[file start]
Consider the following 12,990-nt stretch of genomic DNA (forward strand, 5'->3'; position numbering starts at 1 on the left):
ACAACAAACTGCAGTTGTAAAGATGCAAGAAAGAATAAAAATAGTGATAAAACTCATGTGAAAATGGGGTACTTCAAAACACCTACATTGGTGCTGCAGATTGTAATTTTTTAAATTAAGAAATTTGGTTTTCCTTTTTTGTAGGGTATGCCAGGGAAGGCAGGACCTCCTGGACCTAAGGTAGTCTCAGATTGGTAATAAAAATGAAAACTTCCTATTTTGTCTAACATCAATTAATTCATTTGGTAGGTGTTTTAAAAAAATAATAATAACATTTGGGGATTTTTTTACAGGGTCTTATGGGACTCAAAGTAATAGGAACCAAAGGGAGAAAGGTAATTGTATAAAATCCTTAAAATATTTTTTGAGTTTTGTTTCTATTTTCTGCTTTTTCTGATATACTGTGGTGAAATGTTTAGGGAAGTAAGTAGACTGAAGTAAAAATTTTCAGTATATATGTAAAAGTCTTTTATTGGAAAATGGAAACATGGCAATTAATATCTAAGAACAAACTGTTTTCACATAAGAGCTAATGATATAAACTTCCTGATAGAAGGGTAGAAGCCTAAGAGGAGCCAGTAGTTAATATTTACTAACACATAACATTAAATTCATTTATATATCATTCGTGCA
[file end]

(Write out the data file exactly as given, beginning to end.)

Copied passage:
Consider the following 12,990-nt stretch of genomic DNA (forward strand, 5'->3'; position numbering starts at 1 on the left):
ACAACAAACTGCAGTTGTAAAGATGCAAGAAAGAATAAAAATAGTGATAAAACTCATGTGAAAATGGGGTACTTCAAAACACCTACATTGGTGCTGCAGATTGTAATTTTTTAAATTAAGAAATTTGGTTTTCCTTTTTTGTAGGGTATGCCAGGGAAGGCAGGACCTCCTGGACCTAAGGTAGTCTCAGATTGGTAATAAAAATGAAAACTTCCTATTTTGTCTAACATCAATTAATTCATTTGGTAGGTGTTTTAAAAAAATAATAATAACATTTGGGGATTTTTTTACAGGGTCTTATGGGACTCAAAGTAATAGGAACCAAAGGGAGAAAGGTAATTGTATAAAATCCTTAAAATATTTTTTGAGTTTTGTTTCTATTTTCTGCTTTTTCTGATATACTGTGGTGAAATGTTTAGGGAAGTAAGTAGACTGAAGTAAAAATTTTCAGTATATATGTAAAAGTCTTTTATTGGAAAATGGAAACATGGCAATTAATATCTAAGAACAAACTGTTTTCACATAAGAGCTAATGATATAAACTTCCTGATAGAAGGGTAGAAGCCTAAGAGGAGCCAGTAGTTAATATTTACTAACACATAACATTAAATTCATTTATATATCATTCGTGCA